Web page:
Basalt and granite rough-cut blocks create indoor-outdoor spaces
The “indoor-outdoor living” trend we’ve all been seeing lately — which entails a seamless transition from indoor to outdoor spaces — is taking the industry by storm. Many homeowners are seeking quality stone products to create comfortable and luxurious outdoor seating and pool areas that are an extension of their home’s interior design.
In the Northwestern and Southwestern regions of the U.S., these types of layouts are becoming more prevalent, opposed to traditional single- or two-level residences. About 35 miles outside of Portland, OR, a local architectural firm was tasked with creating a modernized ranch-style home with sweeping views of the countryside which incorporated the indoor-outdoor style of living.
The 6,300-square-foot home was designed as three separates structures — two separate master bedroom blocks and one central living area space — which are all connected by a series of high-shed roofs and low-roof canopies. The large roof overhangs and lower roof canopies were designed for better outdoor living in the winters, while simultaneously offering shade during the dry summers.
With the home’s U-shaped design, the open plan takes advantage of the sprawling site by creating large outdoor areas within a central private courtyard. “The design called for a linear modern pattern to work both inside and on the exterior of the house and outbuilding using natural materials from the Pacific Northwest,” explained Tim Schouten, principal at Giulietti | Schouten Architects in Portland, OR. “Our goal was to achieve a dry-stacked look.”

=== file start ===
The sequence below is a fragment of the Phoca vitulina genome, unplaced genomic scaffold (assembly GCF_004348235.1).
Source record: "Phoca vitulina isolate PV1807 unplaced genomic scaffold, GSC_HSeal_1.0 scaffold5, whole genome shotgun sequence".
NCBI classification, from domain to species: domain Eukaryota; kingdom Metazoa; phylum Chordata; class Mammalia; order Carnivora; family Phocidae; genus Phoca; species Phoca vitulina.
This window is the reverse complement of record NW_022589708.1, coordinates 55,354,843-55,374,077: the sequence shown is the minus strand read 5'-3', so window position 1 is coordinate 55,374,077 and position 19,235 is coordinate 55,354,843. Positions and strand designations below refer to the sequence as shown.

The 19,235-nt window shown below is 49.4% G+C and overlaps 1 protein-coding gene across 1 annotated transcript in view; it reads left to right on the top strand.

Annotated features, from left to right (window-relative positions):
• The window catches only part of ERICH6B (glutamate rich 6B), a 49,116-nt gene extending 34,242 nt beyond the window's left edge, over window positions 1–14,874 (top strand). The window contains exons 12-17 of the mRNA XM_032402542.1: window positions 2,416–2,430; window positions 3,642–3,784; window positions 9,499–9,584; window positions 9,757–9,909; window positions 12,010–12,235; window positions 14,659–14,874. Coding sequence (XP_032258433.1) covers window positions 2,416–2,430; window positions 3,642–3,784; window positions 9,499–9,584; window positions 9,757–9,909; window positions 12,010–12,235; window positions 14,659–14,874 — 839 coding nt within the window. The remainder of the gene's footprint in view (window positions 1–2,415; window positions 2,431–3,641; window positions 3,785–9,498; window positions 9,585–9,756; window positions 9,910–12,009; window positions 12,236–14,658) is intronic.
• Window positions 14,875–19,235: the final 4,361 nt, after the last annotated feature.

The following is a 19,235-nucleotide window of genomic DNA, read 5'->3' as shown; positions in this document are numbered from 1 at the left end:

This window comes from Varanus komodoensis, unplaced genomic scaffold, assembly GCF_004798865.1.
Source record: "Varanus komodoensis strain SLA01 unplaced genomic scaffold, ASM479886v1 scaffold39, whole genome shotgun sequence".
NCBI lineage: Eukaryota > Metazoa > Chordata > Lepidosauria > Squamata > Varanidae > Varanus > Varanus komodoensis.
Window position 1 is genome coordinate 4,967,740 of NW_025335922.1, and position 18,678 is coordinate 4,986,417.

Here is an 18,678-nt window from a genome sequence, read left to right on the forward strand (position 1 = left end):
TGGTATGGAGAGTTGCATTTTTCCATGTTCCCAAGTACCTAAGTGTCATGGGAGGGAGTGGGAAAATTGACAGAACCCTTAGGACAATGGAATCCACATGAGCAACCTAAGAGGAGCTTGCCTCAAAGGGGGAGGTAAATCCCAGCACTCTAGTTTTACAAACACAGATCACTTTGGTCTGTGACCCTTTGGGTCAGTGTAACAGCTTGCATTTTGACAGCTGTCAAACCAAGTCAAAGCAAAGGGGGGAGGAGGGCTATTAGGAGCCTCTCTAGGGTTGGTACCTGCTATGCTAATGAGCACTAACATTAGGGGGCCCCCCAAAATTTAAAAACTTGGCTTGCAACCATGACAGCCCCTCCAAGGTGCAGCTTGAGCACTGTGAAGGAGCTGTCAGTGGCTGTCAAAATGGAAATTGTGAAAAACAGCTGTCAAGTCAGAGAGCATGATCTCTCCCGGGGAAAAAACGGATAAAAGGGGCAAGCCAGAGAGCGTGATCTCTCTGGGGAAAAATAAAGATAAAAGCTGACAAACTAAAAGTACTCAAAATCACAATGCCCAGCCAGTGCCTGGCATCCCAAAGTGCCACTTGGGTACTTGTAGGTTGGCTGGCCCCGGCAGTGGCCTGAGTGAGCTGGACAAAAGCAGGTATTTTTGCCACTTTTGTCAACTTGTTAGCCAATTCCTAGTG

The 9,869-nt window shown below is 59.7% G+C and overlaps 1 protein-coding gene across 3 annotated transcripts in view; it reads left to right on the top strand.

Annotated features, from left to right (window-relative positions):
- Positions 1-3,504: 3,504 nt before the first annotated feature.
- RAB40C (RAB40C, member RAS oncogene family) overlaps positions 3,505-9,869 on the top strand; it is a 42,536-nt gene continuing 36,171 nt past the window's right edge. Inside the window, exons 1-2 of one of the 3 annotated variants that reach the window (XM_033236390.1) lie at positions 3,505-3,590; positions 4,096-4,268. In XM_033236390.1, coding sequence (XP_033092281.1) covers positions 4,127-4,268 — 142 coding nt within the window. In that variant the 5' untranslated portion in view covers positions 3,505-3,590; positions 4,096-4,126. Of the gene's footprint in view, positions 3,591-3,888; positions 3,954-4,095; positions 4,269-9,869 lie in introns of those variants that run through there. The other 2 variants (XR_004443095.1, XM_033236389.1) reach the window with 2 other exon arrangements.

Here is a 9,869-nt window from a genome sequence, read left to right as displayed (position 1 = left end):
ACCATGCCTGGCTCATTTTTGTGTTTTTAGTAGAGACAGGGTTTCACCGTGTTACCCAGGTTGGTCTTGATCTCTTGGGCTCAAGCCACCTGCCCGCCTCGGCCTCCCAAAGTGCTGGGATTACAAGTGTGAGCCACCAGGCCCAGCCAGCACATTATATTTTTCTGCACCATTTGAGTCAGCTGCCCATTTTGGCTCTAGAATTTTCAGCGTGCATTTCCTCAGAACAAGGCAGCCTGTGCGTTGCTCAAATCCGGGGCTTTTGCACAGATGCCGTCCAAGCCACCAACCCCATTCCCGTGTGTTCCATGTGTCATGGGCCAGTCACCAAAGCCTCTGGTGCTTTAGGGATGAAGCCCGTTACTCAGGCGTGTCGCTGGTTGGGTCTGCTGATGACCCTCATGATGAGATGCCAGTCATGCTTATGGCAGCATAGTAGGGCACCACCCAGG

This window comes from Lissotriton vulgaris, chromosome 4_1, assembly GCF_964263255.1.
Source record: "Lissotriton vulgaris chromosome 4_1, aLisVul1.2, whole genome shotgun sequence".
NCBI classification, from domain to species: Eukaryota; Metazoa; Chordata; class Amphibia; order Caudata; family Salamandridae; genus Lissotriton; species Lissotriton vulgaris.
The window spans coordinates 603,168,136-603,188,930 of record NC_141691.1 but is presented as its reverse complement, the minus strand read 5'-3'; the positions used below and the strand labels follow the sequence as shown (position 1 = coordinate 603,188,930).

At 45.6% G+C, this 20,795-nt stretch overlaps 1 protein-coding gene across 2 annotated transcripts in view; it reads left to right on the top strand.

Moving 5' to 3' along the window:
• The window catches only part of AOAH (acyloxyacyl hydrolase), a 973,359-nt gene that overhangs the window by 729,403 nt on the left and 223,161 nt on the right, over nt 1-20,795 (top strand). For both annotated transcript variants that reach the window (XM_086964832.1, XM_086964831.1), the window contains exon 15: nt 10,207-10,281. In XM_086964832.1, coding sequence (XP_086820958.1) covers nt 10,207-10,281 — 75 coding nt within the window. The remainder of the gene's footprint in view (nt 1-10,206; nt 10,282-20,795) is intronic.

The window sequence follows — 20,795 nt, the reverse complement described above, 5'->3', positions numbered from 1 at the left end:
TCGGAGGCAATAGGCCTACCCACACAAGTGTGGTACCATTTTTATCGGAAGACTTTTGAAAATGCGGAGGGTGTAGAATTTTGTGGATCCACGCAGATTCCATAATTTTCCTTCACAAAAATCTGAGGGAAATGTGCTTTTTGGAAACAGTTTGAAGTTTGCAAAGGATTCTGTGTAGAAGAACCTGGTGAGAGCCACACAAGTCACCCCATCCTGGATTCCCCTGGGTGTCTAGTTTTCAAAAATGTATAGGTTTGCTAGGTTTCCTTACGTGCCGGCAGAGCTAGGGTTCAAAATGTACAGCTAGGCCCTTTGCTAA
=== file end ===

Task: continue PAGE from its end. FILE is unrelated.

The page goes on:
Drawing from western influences, the design team specified approximately 4,000 square feet of “Oregon Trail Blend,” a 60-40 blend of Camas Grey basalt and Alpine granite in random-sized rough-cut square and rectangular blocks. The material, which was supplied by Stone NW of Camas, WA, has been quarried from the company’s Fisher pit quarry for the last 100 years — making it a local favorite. “We were also considering using Alpine granite on its own, quartzite, Chestnut Grove (with lighter colors), Gold Platinum Ledge (with less gold and more gray) and Columbia Gorge (with tighter joints),” said Schouten.
The Oregon Trail Blend from Stone NW was employed throughout the home’s interior and exterior design. The stone veneer is predominately featured on the accent walls of the central living areas, including the kitchen, as well as the storage shed walls and water feature wall within the central courtyard.
“Stone heights were predominately 7 ½, 3 ½ and 5 ½ inches, with two sides finish-cut,” said Schouten. “The thickness ranged from ¾ to 1 ¼ inches, with smooth-cut backs.”
The architect explained how small grout joints between the stones were preferred because of the region’s climate. “Northwestern weather requires mortar joints,” he said. “We created a ¼-inch maximum joint width for the dry-stack look without the dry-stack labor. Joints were also recessed — ¼ inch preferred or more.”
The home took about six months to complete and has received a positive response from locals and visitors alike. “The stone looks great on the interior and exterior,” said Schouten.
Architect: Giulietti | Schouten Architects, Portland, OR